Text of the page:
To address the requirements described above, the present invention discloses a method and apparatus for uplinking data. The method comprises the steps of: selecting a communications channel bandwidth and a communications channel dwell time for receiving the data from a first plurality of ground stations disposed in a first cell; directing one or more of a plurality of receive antennae to the first cell and dwelling the one or more of the plurality of receive antennae on the first cell for the selected dwell time, to receive a first uplink transmission comprising the data from at least one ground station of the first plurality of ground stations disposed in the first cell; and bandfiltering the first uplink transmission by the selected communications channel bandwidth.
The apparatus comprises a plurality of receive antennae, independently directable to a plurality of ground stations, each disposed in one of a plurality of cells; a time domain concentrator, communicatively coupled to the plurality of receive antennae, the time domain concentrator for selectably directing each of the plurality of receive antennae to one or more of the plurality of cells, and for concatenating each of the uplink transmissions in a time domain; and a frequency domain concentrator, communicatively coupled to the time domain concentrator, for concatenating the uplink transmissions in a frequency domain.
The present invention reduces ground terminal transmitter power requirements by using a satellite uplink payload configuration that blends FDM and TDM techniques. Urban beams are assigned both wider time slices and wider frequency bands than rural beams. The present invention allows frequency bandwidth allocated two urban cells to be 10 or more times that of the rural cells, while also allowing the time allocated to urban cells to be 10 or more times that of the rural. This allows the satellite to serve cells which differ in traffic capacity by a factor of 100 or more, which is not practical for either pure FDM or pure TDM systems.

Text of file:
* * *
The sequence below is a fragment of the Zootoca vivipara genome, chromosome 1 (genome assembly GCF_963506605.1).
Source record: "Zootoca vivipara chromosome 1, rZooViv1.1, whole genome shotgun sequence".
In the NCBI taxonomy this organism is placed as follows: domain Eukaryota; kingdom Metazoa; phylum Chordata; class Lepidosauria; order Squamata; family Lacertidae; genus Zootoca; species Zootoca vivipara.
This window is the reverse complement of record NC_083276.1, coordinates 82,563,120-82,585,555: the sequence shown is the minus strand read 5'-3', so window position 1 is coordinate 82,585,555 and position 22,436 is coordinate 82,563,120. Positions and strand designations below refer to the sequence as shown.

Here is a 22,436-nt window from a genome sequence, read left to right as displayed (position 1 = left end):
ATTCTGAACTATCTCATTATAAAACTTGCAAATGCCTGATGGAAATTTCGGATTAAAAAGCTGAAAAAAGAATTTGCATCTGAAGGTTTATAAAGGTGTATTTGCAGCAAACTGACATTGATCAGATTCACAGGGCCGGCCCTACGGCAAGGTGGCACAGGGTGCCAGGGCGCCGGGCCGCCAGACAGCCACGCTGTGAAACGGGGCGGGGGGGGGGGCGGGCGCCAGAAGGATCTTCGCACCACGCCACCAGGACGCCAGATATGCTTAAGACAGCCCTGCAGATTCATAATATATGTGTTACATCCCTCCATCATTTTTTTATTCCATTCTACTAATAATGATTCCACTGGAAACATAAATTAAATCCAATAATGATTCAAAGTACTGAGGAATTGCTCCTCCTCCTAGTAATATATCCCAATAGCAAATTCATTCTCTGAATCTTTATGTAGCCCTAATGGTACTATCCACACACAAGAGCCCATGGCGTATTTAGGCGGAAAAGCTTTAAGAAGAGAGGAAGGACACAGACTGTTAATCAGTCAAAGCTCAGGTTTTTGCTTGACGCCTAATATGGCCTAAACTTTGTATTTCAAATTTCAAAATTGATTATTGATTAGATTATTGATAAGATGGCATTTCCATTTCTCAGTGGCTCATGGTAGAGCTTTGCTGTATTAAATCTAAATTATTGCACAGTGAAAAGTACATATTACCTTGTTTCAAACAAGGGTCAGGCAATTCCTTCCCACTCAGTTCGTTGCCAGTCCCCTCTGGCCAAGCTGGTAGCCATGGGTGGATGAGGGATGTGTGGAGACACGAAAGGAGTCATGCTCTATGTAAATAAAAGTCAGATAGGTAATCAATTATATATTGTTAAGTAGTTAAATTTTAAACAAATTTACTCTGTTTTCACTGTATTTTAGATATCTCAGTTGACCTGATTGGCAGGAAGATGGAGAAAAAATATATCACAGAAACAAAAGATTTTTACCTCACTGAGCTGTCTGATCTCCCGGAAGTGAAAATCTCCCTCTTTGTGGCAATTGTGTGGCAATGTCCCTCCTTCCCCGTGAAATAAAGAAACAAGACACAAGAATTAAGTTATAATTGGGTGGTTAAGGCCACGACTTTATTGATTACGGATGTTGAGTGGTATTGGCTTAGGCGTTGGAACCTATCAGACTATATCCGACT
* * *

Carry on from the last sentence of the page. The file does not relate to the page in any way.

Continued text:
Referring now to the drawings in which like reference numbers represent corresponding parts throughout:
In the following description, reference is made to the accompanying drawings which form a part hereof, and which is shown, by way of illustration, several embodiments of the present invention. It is understood that other embodiments may be utilized and structural changes may be made without departing from the scope of the present invention.
The satellite 126 receives the uplink transmissions, and transponds the received uplink transmissions to a second ground station 120, such as a Gateway. The Gateway 120 is communicatively coupled to a backbone 118, which provides the Gateway access to other information services, such as the Internet, local area network (LAN), wide area network (WAN).
The satellite 126 comprises a receive antenna array 108, which includes a plurality of receive antennae 110A-110C (hereinafter alternatively referred to as receive antennae 110).
The satellite 126 also comprises a time domain concentrator 112. In one embodiment, the antenna array 108 provides one output from each uplink cell 104 to the time domain concentrator 112. The time domain concentrator 112 combines the signals provided by each of the receive antennae 110 in the antenna array 108 by switching among the signals provided at the output of each receive antenna 110. In one embodiment, the time domain concentrator 112 comprises a beam hopping switch network, which is further illustrated in
The foregoing switching operations, as well as many of the other operations performed in the following description can be performed by a communication processor 124 on board the satellite 126. Or, these operations can be commanded and controlled from a ground control station and uplink to the satellite 126.